This is the nightmare scenario for all software developers - malware somehow being inserted into the development or update stream at source. Not only does the developer handle the distribution, they even sign it for you!
The potential for this attack has been widely known for many years, although some in the security industry seemed to assume rather naively that it was something which should only concern the Open Source community, with a contributor to the project inserting the code unnoticed. But in reality all reputable developers, regardless of their size, should be having sleepless nights about this happening and, if they value their business at all, taking every precaution imaginable to prevent it. Yet there was anecdotal evidence that many were wilfully oblivious to the dangers.
Just consider the damage that could be done if this signed malware-laced executable was not the latest version of some utility software downloadable on demand from a web site, but instead had been inserted undetected into the automatic update system of say Windows (or Mac OS, or a popular Linux repository - all are equally targetable). Or maybe some popular anti-virus software, which conveniently for malware developer has not only already got Administrator/Root priviliges, but has gone one step further and already taken over or deliberately broken most of the security features built into the operating system. The damage could be apocalyptic!
The fact that the CCleaner installer released by Piriform was signed proves that it was their fault - they can’t claim some script kiddie hacked their web site (not that that is ever an excuse). Either the malware was inserted in-house and somehow evaded detection their final checks before signing & release. Or their private signing key has been stolen without their knowledge, and someone was then able to insert the modified installer back into the end of their system for release & distribution.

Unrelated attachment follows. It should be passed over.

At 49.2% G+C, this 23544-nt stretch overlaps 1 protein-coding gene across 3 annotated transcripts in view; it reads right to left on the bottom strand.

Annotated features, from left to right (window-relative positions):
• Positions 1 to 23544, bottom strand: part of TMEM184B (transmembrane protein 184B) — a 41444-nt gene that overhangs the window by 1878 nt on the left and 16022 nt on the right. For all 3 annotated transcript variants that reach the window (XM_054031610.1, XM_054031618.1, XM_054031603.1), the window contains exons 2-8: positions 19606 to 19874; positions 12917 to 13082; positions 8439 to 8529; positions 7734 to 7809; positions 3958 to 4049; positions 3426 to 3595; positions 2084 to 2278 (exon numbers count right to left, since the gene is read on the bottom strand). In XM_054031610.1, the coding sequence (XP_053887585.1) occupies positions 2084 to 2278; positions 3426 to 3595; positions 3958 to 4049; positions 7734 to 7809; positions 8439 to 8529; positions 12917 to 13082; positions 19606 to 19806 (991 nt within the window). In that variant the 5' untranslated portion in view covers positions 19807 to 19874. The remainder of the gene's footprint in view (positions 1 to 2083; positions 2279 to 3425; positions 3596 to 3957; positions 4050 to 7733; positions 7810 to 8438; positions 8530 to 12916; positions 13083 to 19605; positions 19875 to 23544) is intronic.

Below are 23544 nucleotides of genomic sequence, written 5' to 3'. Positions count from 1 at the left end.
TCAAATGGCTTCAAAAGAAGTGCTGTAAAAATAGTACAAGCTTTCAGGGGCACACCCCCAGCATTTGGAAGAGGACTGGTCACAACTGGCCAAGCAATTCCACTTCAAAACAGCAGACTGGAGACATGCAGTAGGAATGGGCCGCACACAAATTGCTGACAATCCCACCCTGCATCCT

The target of exfiltration intellectual property, and apparent sophistication of the payload & its concealment, suggests this came from a well organised & funded source - possibly a competitor, but more likely a governmental department of a nation state. (Friend or foe? ) The range of companies it was targeting indicates it was a catch-what-you-can fishing expedition, which fits the long-established modus operandi of the usual suspects - especially China, an old hand at the IP theft game. But there are other countries (even apparently friendly ones) who would like to give their domestic IT industry a helping hand. Or use the information obtained to develop the tools for further attacks. As the products of these companies are so ubiquitous, such information would be priceless for attacking just about any target anywhere in the world - large or small, governmental or private.
Either way this is a massive failure by Piriform, regardless of who the attacker was. I wonder what their investigation will find? Were they making the one or more of the obvious, completely unforgivable blunders? Such as the custodian of their key routinely just signing the code presented to them without first verifying it with those upstream. Or in the latter scenario, allowing a file (especially an executable) to be uploaded to their public web server for distribution without confirming that its checksum matched that of the file previously signed & authorised for distribution.
Regardless of how careful (or careless) Piriform have been, we can be sure that there most certainly are developers out there who neglect to take even the most basic precautions to ensure that the code they release is what they intended and has not been interfered with - and they’re not just the small one-man shareware operations. These days there is absolutely no excuse for the likes of Dell to still be releasing unsigned binaries & executables, especially firmware updates for high-end business/enterprise products.
As for the ordinary end user, installing or executing unsigned code is a start. Even signed code must be treated with suspicion - don’t just check who signed it, but also consider how much you trust the owner of the signing key. You are in effect delegating the security of your system every time you install or execute the code signed with their key. Are their systems & procedures secure? The lesson here is that the signature only proves that it was signed with their key, not who actually signed it or if they knew what they were signing. And that even reputable names cannot be trusted blindly. Believe nothing, suspect everybody. Or…
Drink up, the world’s about to end.